Other notable winners in the pre-televised categories included Beck, who won Best Alternative Music Album for Colors, making Björk 0 for 15 in career Grammy nominations. Two of the night's most-nominated artists, Kendrick Lamar and Brandi Carlile, also took early awards: Lamar for Best Rap Performance; and Carlile for Best Americana Album, Best American Roots Song, and Best American Roots Performance. Accepting for Best American Roots song, Carlile talked about the expansive genre that's embraced her.

Other need-to-knows include the Carters (Beyoncé and Jay-Z) winning Best Urban Contemporary Album for Everything Is Love; "This Is America" landing Best Music Video; Sting and Shaggy winning Best Reggae Album; and Jimmy Carter beating Questlove in the Best Spoken Word category. Although "Shallow" didn't land the Song and Record of the Year wins that many forecast, it did take the award for Best Song Written for Visual Media, making it even more of an Oscar shoo-in.

In the awards for behind-the-scenes work, Emily Lazar made history when Beck's Colors won for Best Engineered Album (Non-Classical), making her the first female mastering engineer ever to win that award. On the other hand, Pharrell's win for Best Producer of the Year (Non-Classical) kept nominee Linda Perry from becoming the first woman to win that award.

Unforgettable performances (and a few forgettable ones)

If it was a night for women to shine, men didn't put up much competition in the category of live performance. A collaboration between Post Malone and Red Hot Chili Peppers was mostly a reminder of the gimmicky vet-and-rookie match-ups that pervaded the Grammys for years, and an energetic performance by Travis Scott wasn't talked about as much as his lead-in, in which James Blake joined members of Earth, Wind and Fire.

By contrast, virtually every woman who performed brought down the house. Brandi Carlile may not have won any awards during the telecast, but she won legions of new fans with a powerful performance of "The Joke." Janelle Monáe delivered a typically polished and striking performance of "Make Me Feel," and H.E.R. amply demonstrated why she landed a slew of nominations this year, ripping one of the night's two best guitar solos.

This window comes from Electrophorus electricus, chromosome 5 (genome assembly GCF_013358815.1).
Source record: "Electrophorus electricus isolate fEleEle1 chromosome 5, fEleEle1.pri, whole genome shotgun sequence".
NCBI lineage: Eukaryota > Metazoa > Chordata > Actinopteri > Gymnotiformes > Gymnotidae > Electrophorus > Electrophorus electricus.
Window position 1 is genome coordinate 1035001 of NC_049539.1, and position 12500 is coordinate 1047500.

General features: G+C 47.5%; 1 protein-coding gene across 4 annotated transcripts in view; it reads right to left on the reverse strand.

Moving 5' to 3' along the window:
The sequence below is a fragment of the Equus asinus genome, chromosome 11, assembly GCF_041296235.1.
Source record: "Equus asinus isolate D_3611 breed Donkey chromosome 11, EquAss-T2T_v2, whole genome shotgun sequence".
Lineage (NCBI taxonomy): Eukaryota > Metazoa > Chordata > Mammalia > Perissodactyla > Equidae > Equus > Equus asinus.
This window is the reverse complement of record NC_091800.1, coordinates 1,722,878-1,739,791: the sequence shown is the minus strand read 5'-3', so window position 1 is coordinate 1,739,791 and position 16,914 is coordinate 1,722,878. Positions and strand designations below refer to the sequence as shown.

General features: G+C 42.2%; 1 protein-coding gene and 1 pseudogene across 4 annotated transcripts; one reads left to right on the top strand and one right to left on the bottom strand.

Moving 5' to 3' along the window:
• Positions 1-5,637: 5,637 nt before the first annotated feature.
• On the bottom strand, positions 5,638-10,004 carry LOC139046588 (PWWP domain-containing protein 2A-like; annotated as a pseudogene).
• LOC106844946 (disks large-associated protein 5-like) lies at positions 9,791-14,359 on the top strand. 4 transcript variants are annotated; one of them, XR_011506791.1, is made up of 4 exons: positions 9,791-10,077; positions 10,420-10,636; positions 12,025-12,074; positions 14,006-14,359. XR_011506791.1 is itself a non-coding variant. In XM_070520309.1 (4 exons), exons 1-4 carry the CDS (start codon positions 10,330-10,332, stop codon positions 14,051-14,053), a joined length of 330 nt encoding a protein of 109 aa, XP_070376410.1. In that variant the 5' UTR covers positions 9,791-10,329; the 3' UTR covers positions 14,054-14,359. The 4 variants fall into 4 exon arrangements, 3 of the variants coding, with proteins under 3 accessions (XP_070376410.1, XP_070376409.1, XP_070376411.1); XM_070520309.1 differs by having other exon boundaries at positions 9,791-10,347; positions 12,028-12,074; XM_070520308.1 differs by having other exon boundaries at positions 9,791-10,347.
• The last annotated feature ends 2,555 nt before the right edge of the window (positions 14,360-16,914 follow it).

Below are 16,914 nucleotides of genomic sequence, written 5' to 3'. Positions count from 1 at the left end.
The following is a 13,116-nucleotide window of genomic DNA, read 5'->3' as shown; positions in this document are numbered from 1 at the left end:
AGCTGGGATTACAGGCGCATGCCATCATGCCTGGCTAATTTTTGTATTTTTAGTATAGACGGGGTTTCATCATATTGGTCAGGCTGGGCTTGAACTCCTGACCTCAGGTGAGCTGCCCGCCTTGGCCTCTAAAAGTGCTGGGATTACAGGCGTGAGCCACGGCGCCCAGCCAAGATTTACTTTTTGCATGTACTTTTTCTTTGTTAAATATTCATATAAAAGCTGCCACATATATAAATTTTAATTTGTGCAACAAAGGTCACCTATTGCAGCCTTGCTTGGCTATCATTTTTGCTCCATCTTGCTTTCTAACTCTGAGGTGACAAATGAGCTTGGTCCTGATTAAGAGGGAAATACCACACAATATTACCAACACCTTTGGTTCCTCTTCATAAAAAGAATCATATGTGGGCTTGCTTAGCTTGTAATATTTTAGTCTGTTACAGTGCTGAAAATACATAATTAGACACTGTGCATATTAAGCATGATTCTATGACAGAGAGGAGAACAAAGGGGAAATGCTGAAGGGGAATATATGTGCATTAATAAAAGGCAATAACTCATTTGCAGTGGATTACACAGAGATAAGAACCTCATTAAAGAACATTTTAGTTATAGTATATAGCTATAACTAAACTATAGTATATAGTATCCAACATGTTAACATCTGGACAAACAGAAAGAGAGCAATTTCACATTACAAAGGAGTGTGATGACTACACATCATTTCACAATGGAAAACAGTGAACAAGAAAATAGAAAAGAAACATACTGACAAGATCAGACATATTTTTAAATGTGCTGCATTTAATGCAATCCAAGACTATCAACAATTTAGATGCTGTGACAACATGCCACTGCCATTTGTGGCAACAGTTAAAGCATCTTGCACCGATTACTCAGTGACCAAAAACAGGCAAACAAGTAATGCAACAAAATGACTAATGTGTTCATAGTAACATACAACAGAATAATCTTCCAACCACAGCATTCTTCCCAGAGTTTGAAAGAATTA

The other one came from St. Vincent, whose steamy duet with Dua Lipa was immediately acclaimed as an artistic triumph. Camila Cabello opened the broadcast by practically turning her hit "Havana" into a Broadway show, with guests including Arturo Sandoval and Ricky Martin. Cardi B, never one to be upstaged, did "Money" dressed like Prince might have if Purple Rain was a vampire movie.

Two of the night's most-hyped appearances saluted living legends, and neither disappointed. Introduced by her nine-year-old grandson, Diana Ross emerged to celebrate her impending 75th birthday with a couple of ballads and a lot of life advice.

The evening's most epic spectacle, though, was the Dolly Parton tribute that saw the country star take the stage with Musgraves, Katy Perry, her goddaughter Miley Cyrus, and more for songs including "Here You Come Again," a cover of Neil Young's "After the Gold Rush," and an all-star "9 to 5" singalong. (Parton was this year's MusiCares Person of the Year, and as such received an even more elaborate evening-long tribute in the run-up to the Grammys.)

The song's lyrics were appropriate, given the night's historic weight. "They let you dream/ Just a watch 'em shatter/ You're just a step on the boss man's ladder/ But you got dreams he'll never take away."


Audio sampled in podcast
Jahzzar: "Comedie" (CC BY 4.0)
Dolly Parton: "9 to 5"
Michelle Obama at the Grammys
Dua Lipa: Best New Artist Grammy acceptance speech
Drake: Best Rap Song Grammy acceptance speech
Childish Gambino: "This Is America"
Cardi B: "Money"
Brandi Carlile: Best American Roots Song Grammy acceptance speech
Diana Ross: "Reach Out And Touch (Somebody's Hand)"